5. With no required notice procedure, how is a neighbor to know if an ADU application has been filed or how to appeal a decision?    California Government Code Section 65852.2 requires that local jurisdictions consider an application for accessory dwelling unit permit ministerially without discretionary review or a hearing if it meets all the standards for approval. Notification of neighboring property owners would occur if the application for accessory dwelling unit permit did not meet all the standards for approval, and might occur if there was a concurrent application for design review permit, depending on the level of proposed design modifications.

13. How will the City know when a neighborhood is overly impacted with additional traffic issues from ADUs?   City staff and Council Members often hear from Piedmont residents on such topics.

14. What will the application and permit fees be for an ADU?  The current fee for an application for accessory dwelling unit permit is $750. Fees for applications for design review permit range from $170 to $1,630 depending on the cost of exterior modifications. Fees for an application for a building permit are approximately 2 percent of the total cost of construction.

15. What are Piedmont’s covered parking requirements for existing and proposed buildings?  Parking requirements are outlined in Division 17.30 of the City Code, which is available on the City’s website and at the Public Works counter in City Hall.

16. Since the School District only taxes parcels, does this mean ADUs will not be taxed for School Bond costs or other previously approved additional property taxes?  ADUs will not be subject to separate parcel or property taxes from those of the primary dwelling unit.

17. Did the City Council take a position on State Law 65852.2 when it was being considered by the legislators and governor?   Assuming that you mean AB 2299 and SB 1069, the two 2016 bills that amended Government Code Section 65852.2 (originally enacted in 1982), no.

The City Council will consider the matter of Accessory Dwelling Units on Monday, May 1 at 7:30 p.m. in the Council Chambers.  Interested persons may observe the First Reading of changes to Piedmont’s recently approved Chapter 17 on the City’s website under videos or on Cable Channel 27. 

The City’s announcement and the actual language of the proposed ordinance can be read below:

Monday, May 1st – 7:30 p.m.
City Council Chambers

In September 2016, Governor Jerry Brown signed into law changes to Government Code Section 65852.2 resulting from the enactment of Assembly Bill 2299 and Senate Bill 1069. These changes limit a local jurisdiction’s ability to regulate Accessory Dwelling Units (ADUs), also known as Second Units. The provisions affected by the changes to state law include, but are not limited to, off-street parking requirements, unit size limitations, and application approval timelines. The State laws permit cities to adopt ADU ordinances as long as the ordinance is consistent with the State laws and imposes certain local standards. Click to Government Code Section 65852.2.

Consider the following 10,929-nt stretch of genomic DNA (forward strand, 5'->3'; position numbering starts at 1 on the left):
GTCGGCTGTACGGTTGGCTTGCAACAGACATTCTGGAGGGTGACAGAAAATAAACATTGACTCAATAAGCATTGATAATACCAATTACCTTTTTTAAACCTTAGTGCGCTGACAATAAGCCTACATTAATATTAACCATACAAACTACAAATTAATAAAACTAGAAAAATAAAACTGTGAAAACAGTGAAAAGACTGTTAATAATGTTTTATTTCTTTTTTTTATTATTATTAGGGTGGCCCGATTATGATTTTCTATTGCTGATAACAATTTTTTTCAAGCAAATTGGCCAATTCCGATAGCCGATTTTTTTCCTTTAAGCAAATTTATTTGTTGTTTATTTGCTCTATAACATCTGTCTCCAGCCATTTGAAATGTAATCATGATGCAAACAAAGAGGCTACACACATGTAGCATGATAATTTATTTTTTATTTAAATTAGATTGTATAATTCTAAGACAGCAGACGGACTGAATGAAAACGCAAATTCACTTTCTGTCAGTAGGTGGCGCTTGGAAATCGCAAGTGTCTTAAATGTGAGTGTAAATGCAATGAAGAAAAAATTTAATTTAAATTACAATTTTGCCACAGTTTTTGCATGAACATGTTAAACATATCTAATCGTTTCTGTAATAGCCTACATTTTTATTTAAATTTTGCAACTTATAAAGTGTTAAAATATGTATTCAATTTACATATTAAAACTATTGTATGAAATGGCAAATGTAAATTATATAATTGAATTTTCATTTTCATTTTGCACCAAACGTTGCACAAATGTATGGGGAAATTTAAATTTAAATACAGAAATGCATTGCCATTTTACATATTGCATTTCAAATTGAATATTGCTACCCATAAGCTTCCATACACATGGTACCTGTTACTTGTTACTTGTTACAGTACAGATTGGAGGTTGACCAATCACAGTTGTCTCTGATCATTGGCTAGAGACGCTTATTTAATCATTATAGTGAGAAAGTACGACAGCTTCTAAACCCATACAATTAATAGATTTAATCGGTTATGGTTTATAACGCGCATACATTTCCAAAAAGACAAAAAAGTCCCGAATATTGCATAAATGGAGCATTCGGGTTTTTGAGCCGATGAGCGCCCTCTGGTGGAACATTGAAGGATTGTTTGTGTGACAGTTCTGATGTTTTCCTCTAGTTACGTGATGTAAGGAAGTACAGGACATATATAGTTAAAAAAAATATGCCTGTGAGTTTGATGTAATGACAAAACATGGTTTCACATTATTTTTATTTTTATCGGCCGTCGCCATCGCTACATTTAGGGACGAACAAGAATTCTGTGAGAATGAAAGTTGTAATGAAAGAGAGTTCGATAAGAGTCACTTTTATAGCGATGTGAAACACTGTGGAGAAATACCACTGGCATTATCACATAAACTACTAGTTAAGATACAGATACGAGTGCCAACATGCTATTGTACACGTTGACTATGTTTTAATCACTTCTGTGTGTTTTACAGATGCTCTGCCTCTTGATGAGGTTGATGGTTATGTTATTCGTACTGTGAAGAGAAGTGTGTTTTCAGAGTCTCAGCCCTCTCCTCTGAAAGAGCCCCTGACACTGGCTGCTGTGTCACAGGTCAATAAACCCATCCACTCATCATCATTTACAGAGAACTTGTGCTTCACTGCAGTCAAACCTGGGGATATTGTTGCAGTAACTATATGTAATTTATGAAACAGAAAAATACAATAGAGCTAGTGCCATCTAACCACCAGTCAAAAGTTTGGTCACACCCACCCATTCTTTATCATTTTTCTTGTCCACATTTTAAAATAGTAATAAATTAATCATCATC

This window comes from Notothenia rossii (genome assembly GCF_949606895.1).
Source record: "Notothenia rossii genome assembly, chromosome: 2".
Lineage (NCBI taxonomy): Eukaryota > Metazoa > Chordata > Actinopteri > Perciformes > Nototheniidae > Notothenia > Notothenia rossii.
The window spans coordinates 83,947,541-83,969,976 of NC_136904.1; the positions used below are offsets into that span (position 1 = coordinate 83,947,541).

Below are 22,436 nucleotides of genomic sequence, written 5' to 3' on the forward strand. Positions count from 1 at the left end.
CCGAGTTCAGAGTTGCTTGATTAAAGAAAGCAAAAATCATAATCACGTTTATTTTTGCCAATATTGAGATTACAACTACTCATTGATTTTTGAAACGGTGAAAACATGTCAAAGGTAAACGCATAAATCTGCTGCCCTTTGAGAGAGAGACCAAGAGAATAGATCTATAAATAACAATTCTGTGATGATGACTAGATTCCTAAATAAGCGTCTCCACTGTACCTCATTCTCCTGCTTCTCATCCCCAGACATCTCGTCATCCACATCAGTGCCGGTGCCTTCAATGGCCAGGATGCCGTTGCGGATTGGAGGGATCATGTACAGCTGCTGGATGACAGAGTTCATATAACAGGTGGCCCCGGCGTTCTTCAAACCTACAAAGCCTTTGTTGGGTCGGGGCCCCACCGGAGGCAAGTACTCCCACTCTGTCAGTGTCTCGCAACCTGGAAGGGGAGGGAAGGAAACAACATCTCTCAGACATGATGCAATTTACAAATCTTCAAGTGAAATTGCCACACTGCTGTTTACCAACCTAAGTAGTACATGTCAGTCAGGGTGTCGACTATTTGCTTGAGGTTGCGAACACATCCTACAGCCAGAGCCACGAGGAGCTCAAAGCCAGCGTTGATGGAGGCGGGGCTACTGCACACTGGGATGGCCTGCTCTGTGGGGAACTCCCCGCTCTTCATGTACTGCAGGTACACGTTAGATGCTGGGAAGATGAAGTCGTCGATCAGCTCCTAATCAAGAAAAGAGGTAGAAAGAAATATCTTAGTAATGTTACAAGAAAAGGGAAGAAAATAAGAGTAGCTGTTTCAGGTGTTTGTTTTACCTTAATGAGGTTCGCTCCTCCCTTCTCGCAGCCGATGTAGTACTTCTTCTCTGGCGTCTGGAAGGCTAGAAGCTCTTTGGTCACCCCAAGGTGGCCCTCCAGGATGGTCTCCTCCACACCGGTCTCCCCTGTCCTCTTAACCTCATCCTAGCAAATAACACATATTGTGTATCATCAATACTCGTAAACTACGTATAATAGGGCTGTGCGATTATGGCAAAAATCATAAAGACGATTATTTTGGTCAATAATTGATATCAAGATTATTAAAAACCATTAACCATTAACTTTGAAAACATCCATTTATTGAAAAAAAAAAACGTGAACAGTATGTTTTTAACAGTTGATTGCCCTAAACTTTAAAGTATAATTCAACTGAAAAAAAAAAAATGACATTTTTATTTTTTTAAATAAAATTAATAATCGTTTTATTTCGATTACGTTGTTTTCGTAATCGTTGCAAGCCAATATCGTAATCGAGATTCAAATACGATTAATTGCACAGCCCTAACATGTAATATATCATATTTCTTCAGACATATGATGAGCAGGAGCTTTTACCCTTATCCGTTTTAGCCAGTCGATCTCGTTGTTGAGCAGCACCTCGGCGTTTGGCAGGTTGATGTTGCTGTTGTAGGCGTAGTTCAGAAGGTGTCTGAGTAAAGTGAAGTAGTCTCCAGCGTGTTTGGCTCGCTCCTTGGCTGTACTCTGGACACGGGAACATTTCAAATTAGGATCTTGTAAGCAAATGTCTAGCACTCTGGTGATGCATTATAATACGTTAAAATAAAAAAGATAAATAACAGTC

Planning Commission Recommends Changes to City Code

On April 10, 2017 the Planning Commission voted to recommend proposed revisions to the regulations in the City Code related to Accessory Dwelling Units. Click to read the Planning Commission staff report and minutes of their discussion on this topic. The report prepared by staff for the Planning Commission outlines the proposed code revisions. On May 1, 2017, City Council will consider the Planning Commission’s recommendation to adopt the proposed code revisions. Click to read the Council staff report for this matter.

Residents are invited to engage in this process. Interested members of the public are encouraged to read the staff report and attend the City Council meeting scheduled for 7:30 p.m. on May 1, 2017 in the City Council Chambers, 120 Vista Avenue. Written comments may be submitted to the Piedmont City Council at citycouncil@ci.piedmont.ca.us or by US Mail to John Tulloch, City Clerk, 120 Vista Avenue, Piedmont, CA  94611.

Requests to receive email notification of activities related to revisions of City Code provisions related to Accessory Dwelling Units should be sent to Planning Director Kevin Jackson at kjackson@ci.piedmont.ca.us. Comments on paper can also be submitted by hand or by mail to the Piedmont Planning Commission, 120 Vista Avenue,Piedmont,CA 94611.

Comments to be read by other PCA readers may be submitted below.